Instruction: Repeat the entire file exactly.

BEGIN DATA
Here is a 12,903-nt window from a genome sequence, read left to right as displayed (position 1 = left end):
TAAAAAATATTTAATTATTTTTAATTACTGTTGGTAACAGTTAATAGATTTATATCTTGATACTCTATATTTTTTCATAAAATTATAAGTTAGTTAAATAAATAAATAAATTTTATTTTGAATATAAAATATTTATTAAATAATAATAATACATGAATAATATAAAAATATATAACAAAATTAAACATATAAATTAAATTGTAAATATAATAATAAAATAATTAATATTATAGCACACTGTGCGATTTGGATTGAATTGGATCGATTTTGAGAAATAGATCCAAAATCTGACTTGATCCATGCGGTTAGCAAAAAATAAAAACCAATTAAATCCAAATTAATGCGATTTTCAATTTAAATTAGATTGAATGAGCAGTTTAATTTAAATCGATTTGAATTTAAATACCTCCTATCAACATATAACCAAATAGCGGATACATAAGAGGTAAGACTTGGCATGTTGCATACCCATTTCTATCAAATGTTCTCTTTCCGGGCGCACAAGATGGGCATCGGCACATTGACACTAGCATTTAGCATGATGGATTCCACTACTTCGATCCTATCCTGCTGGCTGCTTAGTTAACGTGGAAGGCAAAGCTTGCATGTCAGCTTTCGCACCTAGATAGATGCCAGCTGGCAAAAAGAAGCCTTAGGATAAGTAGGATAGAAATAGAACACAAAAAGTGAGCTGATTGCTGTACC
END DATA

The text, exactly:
Here is a 12,903-nt window from a genome sequence, read left to right as displayed (position 1 = left end):
TAAAAAATATTTAATTATTTTTAATTACTGTTGGTAACAGTTAATAGATTTATATCTTGATACTCTATATTTTTTCATAAAATTATAAGTTAGTTAAATAAATAAATAAATTTTATTTTGAATATAAAATATTTATTAAATAATAATAATACATGAATAATATAAAAATATATAACAAAATTAAACATATAAATTAAATTGTAAATATAATAATAAAATAATTAATATTATAGCACACTGTGCGATTTGGATTGAATTGGATCGATTTTGAGAAATAGATCCAAAATCTGACTTGATCCATGCGGTTAGCAAAAAATAAAAACCAATTAAATCCAAATTAATGCGATTTTCAATTTAAATTAGATTGAATGAGCAGTTTAATTTAAATCGATTTGAATTTAAATACCTCCTATCAACATATAACCAAATAGCGGATACATAAGAGGTAAGACTTGGCATGTTGCATACCCATTTCTATCAAATGTTCTCTTTCCGGGCGCACAAGATGGGCATCGGCACATTGACACTAGCATTTAGCATGATGGATTCCACTACTTCGATCCTATCCTGCTGGCTGCTTAGTTAACGTGGAAGGCAAAGCTTGCATGTCAGCTTTCGCACCTAGATAGATGCCAGCTGGCAAAAAGAAGCCTTAGGATAAGTAGGATAGAAATAGAACACAAAAAGTGAGCTGATTGCTGTACC